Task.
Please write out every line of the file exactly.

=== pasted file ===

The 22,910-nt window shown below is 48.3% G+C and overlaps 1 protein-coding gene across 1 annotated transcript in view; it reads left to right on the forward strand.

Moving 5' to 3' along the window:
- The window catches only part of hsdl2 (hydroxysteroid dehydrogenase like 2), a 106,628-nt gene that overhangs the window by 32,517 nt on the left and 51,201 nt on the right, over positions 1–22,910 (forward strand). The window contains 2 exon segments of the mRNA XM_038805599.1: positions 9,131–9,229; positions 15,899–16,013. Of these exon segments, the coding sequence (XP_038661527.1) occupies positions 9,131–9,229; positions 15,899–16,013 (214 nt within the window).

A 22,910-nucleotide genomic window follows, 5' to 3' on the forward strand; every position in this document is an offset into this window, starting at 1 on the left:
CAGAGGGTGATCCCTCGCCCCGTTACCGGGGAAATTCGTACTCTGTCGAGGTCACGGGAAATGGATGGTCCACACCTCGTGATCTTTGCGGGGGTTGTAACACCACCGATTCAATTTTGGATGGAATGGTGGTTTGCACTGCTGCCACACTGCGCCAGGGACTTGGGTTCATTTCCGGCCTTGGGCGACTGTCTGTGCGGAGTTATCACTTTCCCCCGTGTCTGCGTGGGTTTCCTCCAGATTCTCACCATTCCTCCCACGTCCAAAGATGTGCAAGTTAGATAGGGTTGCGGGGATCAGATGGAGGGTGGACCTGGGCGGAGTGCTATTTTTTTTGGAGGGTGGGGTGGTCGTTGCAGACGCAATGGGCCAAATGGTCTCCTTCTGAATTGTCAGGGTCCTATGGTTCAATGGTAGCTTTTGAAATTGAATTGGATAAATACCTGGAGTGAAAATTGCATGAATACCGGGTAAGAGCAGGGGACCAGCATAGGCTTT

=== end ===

The 22,910-nt window shown below is 48.3% G+C and overlaps 1 protein-coding gene across 1 annotated transcript in view; it reads left to right on the forward strand.

Moving 5' to 3' along the window:
- The window catches only part of hsdl2 (hydroxysteroid dehydrogenase like 2), a 106,628-nt gene that overhangs the window by 32,517 nt on the left and 51,201 nt on the right, over positions 1–22,910 (forward strand). The window contains 2 exon segments of the mRNA XM_038805599.1: positions 9,131–9,229; positions 15,899–16,013. Of these exon segments, the coding sequence (XP_038661527.1) occupies positions 9,131–9,229; positions 15,899–16,013 (214 nt within the window).

A 22,910-nucleotide genomic window follows, 5' to 3' on the forward strand; every position in this document is an offset into this window, starting at 1 on the left:
CAGAGGGTGATCCCTCGCCCCGTTACCGGGGAAATTCGTACTCTGTCGAGGTCACGGGAAATGGATGGTCCACACCTCGTGATCTTTGCGGGGGTTGTAACACCACCGATTCAATTTTGGATGGAATGGTGGTTTGCACTGCTGCCACACTGCGCCAGGGACTTGGGTTCATTTCCGGCCTTGGGCGACTGTCTGTGCGGAGTTATCACTTTCCCCCGTGTCTGCGTGGGTTTCCTCCAGATTCTCACCATTCCTCCCACGTCCAAAGATGTGCAAGTTAGATAGGGTTGCGGGGATCAGATGGAGGGTGGACCTGGGCGGAGTGCTATTTTTTTTGGAGGGTGGGGTGGTCGTTGCAGACGCAATGGGCCAAATGGTCTCCTTCTGAATTGTCAGGGTCCTATGGTTCAATGGTAGCTTTTGAAATTGAATTGGATAAATACCTGGAGTGAAAATTGCATGAATACCGGGTAAGAGCAGGGGACCAGCATAGGCTTT